FT, you absolutely need a blog...look at all the great stuff you want to post! DO IT!
I'm really hoping people address the two I posted and am hoping to get more good talk on it!
Really glad you liked the tulips...they remind you more of Easter than Easter lilies!>?

Jen said...

Jen, if your kids are teenagers, don't be so hard on yourself. They tend to embrace exasperation, as in, "Mom you just don't understand!" Ha, Ha.
-----------

No, the oldest one is 9, Pris.
I plan on moving to a small, quaint town in Ireland and hiring a mean nanny during their teen years.

;-)

Jen said...

We don't have to remember to love ourselves. Even when we hate ourselves we love ourselves or we wouldn't care enough to hate ourselves.
---------

Really? 'Cuz when I see teenagers cutting themselves and read statistics about addictions and suicides, the first thing that comes to mind isn't, "Wow! Those people REALLY love themselves!"

Z said...

Jen...I'm ALL over this for teens!!

"I plan on moving to a small, quaint town in Ireland and hiring a mean nanny during their teen years."

Sadly, YOU are going to have to be the mean nanny! :-) My mother was, and I still love her!!!

Z said...

By the way, Jen. Can I come, too? :-)

Faith said...

I wasn't thinking of outright self-destructive behavior but still, just technically speaking, if we didn't love ourselves we wouldn't get so unhappy about things going wrong that we'd kill ourselves, or take drugs to dull the unhappiness and so on -- that's the basic idea, but I don't want to push it in the context of severe behavior of the sort you listed.

Anonymous said...

"Sadly, YOU are going to have to be the mean nanny! :-) My mother was, and I still love her!!!"

Z, I don't call it mean I call it tough love. Someday, they will thank her for it. And when they have children of their own, they will understand, and even be grateful for it.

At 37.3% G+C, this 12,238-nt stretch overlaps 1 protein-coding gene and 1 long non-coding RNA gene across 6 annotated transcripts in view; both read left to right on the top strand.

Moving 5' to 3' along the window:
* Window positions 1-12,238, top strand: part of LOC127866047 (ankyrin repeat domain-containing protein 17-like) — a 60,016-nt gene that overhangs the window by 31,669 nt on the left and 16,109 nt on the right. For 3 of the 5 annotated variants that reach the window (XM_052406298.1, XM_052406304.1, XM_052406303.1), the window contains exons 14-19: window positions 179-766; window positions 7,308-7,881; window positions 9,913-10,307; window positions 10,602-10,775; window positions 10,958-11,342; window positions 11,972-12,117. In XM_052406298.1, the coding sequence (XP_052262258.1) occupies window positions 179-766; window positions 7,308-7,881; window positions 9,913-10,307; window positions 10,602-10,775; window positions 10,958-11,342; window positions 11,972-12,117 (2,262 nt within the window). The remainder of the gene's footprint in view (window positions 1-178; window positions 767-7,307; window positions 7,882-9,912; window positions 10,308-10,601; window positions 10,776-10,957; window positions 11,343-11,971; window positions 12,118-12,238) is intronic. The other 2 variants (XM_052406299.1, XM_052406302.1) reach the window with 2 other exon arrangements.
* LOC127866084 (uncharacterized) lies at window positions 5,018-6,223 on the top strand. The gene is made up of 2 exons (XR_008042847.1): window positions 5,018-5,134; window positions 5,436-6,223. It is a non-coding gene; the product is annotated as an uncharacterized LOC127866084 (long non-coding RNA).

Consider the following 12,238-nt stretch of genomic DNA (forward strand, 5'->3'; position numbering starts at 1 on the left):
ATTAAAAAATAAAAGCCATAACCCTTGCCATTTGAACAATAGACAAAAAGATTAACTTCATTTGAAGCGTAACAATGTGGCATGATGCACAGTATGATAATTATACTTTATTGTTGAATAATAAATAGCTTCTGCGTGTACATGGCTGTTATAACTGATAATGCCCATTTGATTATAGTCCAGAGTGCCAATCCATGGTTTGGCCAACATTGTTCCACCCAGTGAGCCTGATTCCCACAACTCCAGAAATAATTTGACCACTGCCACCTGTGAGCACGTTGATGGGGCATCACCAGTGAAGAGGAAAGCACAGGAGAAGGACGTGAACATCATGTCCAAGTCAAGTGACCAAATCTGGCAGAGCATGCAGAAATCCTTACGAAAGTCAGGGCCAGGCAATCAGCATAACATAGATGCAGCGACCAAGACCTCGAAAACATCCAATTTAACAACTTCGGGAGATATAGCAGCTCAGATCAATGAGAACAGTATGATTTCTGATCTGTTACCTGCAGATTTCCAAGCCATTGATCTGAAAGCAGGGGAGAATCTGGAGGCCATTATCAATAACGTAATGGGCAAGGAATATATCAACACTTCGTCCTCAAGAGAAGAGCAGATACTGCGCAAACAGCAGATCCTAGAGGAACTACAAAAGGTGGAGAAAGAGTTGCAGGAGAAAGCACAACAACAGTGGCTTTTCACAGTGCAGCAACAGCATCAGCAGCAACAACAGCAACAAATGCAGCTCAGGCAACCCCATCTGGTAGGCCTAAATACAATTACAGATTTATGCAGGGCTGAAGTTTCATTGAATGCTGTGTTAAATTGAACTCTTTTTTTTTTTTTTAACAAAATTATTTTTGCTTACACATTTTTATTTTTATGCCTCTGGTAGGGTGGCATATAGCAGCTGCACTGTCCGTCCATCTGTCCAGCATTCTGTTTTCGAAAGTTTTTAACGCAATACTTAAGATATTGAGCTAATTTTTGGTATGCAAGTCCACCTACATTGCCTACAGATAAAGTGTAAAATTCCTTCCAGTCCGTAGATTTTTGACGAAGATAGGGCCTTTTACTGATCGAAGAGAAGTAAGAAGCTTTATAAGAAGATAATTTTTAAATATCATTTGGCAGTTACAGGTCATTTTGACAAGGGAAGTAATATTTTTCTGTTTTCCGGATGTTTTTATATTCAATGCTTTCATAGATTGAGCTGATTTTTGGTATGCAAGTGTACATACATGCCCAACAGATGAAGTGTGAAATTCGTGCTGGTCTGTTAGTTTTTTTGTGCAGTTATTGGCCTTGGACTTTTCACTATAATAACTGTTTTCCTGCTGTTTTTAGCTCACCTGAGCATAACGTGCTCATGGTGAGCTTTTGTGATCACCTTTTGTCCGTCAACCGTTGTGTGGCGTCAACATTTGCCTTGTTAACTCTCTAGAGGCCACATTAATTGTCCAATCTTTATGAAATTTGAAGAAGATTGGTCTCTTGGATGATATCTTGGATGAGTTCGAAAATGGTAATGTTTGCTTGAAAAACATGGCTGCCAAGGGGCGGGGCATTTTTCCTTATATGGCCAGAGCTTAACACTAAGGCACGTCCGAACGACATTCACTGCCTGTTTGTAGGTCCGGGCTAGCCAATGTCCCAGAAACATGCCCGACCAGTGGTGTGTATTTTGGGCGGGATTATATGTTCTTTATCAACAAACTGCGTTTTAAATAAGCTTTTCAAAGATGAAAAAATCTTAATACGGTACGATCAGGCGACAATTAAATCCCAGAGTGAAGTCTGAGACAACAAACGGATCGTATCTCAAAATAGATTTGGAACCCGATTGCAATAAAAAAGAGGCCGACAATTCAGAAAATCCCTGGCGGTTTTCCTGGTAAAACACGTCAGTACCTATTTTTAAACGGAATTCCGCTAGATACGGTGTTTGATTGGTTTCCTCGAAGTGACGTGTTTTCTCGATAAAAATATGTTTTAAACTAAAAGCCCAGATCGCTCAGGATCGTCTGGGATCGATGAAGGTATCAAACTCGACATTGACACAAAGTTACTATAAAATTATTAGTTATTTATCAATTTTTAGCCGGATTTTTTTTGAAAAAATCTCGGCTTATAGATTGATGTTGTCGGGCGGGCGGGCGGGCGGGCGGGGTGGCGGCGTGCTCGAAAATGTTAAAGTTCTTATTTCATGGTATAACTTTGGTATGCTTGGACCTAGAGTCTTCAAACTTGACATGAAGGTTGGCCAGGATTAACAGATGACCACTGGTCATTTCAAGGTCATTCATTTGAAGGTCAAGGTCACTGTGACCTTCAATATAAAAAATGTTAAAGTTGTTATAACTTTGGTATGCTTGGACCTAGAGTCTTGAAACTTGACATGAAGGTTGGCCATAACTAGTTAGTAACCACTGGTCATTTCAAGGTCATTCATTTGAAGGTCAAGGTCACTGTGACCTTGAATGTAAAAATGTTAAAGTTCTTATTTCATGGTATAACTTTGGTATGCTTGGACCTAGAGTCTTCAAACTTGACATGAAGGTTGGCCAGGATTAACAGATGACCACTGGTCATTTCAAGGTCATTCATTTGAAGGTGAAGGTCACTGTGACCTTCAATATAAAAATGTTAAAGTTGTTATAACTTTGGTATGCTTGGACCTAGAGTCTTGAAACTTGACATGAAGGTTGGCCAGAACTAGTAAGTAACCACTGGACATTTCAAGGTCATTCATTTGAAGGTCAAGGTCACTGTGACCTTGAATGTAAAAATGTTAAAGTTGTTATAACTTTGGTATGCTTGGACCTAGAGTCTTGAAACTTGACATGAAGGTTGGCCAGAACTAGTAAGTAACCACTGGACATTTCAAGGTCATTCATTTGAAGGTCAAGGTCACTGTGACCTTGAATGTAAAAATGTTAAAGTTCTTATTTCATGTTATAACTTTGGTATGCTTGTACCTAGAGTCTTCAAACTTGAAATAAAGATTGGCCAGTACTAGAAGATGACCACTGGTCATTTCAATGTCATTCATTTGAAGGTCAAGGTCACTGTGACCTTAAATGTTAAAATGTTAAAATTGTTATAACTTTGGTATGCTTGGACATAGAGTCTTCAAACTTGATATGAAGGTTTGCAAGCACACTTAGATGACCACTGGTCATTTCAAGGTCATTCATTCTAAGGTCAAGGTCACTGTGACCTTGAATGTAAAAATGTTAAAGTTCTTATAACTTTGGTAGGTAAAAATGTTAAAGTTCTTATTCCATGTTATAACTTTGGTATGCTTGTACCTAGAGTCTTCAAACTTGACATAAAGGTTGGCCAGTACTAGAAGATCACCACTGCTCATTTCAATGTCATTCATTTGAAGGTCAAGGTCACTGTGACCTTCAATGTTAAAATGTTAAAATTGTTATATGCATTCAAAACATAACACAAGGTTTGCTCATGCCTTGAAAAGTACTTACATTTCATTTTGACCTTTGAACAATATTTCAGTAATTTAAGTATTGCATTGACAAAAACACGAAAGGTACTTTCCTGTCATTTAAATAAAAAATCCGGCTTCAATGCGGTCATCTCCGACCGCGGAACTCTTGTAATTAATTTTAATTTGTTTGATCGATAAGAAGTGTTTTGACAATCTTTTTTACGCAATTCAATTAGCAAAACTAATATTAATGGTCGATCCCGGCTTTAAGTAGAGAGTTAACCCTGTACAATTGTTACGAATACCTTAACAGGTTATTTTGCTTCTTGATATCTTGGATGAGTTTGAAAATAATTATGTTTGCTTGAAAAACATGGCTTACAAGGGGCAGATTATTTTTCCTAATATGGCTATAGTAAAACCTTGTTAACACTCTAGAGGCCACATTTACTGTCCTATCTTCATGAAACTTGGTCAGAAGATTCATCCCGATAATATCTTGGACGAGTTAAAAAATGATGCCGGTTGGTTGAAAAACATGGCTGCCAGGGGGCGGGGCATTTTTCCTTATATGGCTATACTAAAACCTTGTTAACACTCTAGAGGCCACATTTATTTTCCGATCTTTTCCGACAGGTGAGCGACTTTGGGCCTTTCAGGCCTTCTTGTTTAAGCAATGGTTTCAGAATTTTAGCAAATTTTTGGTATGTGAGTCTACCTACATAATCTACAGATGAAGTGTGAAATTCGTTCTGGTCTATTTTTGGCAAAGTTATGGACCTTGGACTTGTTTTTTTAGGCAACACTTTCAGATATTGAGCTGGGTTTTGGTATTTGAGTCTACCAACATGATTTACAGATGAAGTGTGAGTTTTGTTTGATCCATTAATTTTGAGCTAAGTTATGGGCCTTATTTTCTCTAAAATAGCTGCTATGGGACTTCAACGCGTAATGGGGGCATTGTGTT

Jen, maybe 9 is the new 13! In any case, as parents we do the best we can. If they're exasperated, too bad. Better that, than no guidance from Mom and Dad.

Pris

Jen said...

Z,
I am THE mean mom on the block.
I truly do struggle between drill seargant parenting and moderation, trying to find the right fit for me and my kids.

And yes, you will the first guest in my Irish cottage!!

Jen said...

Jen, maybe 9 is the new 13! In any case, as parents we do the best we can. If they're exasperated, too bad. Better that, than no guidance from Mom and Dad.
---------

I truly believe this is the case, Pris. Adolescence now starts at 8, as opposed to 12 a few decades ago. Big Sis actually proclaimed, "You just don't get it!", just the other day.

I smiled and shook my head.

Jen said...

I wasn't thinking of outright self-destructive behavior but still...
-------

But Faith, when I forget to love myself, that's precisely when I want to numb myself. Loving myself is staying present, even in the pain of reality.

I think that we ultimately agree on this issue, but approach it differently.

Based on the fact that I read and admire Kierkegaard and you hate him, we might approach a lot of things from different angles. But interestingly, we can still come to the same conclusion.

:-)

beamish said...

I don't get the leap Faith made (mind the unintentional pun since we're talking Kierkegaard) between Kierkegaard and "liberal theology."

Liberal theology as I understand it posits a post-modernist view of scripture, in that the writings by the Bible's authors must be taken in the context of their times and may or may not apply to today. In Kierkegaard I see the opposite.

Actually, much of Kierkegaard's theological philosophy is compatible with Edmund Burke's political philosophy, and Burke if anything is the grandfather of political conservatism. Kierkegaard was very much opposed to state control of the church. Burke was opposed to church control of the state.

In a world now where "Christian" can mean "dabbed on the head with water as an infant by a priest" to "prayed for after death by a Mormon" and all points in between, Kierkegaard was concerned with what it meant to be a Christian in a world where it's very very easy to not be one.

I think Kierkegaard deserves more consideration.